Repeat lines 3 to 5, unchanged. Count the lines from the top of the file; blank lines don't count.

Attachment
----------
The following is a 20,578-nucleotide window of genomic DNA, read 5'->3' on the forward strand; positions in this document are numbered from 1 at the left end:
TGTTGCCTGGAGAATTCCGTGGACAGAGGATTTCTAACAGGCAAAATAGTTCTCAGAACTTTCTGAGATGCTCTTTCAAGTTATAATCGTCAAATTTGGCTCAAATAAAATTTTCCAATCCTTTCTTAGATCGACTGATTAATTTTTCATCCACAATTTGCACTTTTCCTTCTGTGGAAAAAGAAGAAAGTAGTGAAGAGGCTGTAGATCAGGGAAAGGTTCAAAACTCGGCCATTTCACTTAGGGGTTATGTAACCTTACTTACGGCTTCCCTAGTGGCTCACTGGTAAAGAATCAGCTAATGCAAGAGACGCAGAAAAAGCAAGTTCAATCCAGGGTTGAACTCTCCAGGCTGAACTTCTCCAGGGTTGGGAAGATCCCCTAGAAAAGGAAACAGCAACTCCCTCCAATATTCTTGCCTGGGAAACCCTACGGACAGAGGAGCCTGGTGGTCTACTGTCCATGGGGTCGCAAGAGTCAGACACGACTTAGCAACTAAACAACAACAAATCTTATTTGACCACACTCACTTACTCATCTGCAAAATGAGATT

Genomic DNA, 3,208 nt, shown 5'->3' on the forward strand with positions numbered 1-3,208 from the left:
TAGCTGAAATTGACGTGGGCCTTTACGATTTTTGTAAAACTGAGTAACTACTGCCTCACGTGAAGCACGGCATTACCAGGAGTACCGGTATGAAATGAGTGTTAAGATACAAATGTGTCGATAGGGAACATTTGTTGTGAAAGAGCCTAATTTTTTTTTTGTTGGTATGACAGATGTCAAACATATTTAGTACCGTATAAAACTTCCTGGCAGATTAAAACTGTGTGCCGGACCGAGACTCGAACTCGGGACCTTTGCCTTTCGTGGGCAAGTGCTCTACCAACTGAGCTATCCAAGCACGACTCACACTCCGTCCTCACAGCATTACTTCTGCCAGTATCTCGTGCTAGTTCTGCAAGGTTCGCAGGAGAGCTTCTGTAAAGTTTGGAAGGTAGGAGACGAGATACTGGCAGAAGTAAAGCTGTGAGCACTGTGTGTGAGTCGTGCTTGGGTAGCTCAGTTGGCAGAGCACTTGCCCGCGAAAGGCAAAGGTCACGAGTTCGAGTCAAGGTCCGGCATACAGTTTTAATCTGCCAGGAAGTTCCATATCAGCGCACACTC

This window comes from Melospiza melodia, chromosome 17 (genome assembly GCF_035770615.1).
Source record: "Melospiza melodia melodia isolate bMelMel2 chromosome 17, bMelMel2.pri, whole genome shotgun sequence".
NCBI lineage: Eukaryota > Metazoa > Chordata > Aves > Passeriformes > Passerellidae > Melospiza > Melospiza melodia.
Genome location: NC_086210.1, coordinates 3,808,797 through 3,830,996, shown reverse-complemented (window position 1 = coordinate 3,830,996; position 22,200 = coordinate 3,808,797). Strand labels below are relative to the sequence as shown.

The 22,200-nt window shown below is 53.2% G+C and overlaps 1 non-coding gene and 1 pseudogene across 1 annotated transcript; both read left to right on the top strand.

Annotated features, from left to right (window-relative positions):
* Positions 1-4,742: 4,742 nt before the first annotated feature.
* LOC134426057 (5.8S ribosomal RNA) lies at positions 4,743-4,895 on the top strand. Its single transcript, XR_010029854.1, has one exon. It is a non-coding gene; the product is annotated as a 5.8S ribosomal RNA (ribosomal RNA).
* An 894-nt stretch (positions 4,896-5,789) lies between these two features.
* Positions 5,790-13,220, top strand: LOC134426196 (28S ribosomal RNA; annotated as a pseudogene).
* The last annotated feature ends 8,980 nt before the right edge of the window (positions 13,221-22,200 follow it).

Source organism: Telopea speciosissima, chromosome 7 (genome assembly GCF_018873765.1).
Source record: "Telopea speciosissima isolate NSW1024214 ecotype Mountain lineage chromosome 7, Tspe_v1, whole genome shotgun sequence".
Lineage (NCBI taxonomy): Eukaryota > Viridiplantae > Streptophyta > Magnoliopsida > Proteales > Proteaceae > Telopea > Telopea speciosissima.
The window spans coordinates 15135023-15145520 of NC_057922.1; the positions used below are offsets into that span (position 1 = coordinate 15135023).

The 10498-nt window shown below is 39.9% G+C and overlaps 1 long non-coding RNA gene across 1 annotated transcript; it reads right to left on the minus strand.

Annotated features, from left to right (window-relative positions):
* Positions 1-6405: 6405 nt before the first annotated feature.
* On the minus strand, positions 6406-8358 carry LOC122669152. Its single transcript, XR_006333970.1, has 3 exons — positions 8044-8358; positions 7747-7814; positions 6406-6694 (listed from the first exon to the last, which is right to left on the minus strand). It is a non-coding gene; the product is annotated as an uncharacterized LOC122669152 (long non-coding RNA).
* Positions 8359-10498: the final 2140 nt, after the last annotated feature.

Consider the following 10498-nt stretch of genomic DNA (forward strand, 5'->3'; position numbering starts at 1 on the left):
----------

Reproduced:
Genomic DNA, 3,208 nt, shown 5'->3' on the forward strand with positions numbered 1-3,208 from the left:
TAGCTGAAATTGACGTGGGCCTTTACGATTTTTGTAAAACTGAGTAACTACTGCCTCACGTGAAGCACGGCATTACCAGGAGTACCGGTATGAAATGAGTGTTAAGATACAAATGTGTCGATAGGGAACATTTGTTGTGAAAGAGCCTAATTTTTTTTTTGTTGGTATGACAGATGTCAAACATATTTAGTACCGTATAAAACTTCCTGGCAGATTAAAACTGTGTGCCGGACCGAGACTCGAACTCGGGACCTTTGCCTTTCGTGGGCAAGTGCTCTACCAACTGAGCTATCCAAGCACGACTCACACTCCGTCCTCACAGCATTACTTCTGCCAGTATCTCGTGCTAGTTCTGCAAGGTTCGCAGGAGAGCTTCTGTAAAGTTTGGAAGGTAGGAGACGAGATACTGGCAGAAGTAAAGCTGTGAGCACTGTGTGTGAGTCGTGCTTGGGTAGCTCAGTTGGCAGAGCACTTGCCCGCGAAAGGCAAAGGTCACGAGTTCGAGTCAAGGTCCGGCATACAGTTTTAATCTGCCAGGAAGTTCCATATCAGCGCACACTC

This window comes from Melospiza melodia, chromosome 17 (genome assembly GCF_035770615.1).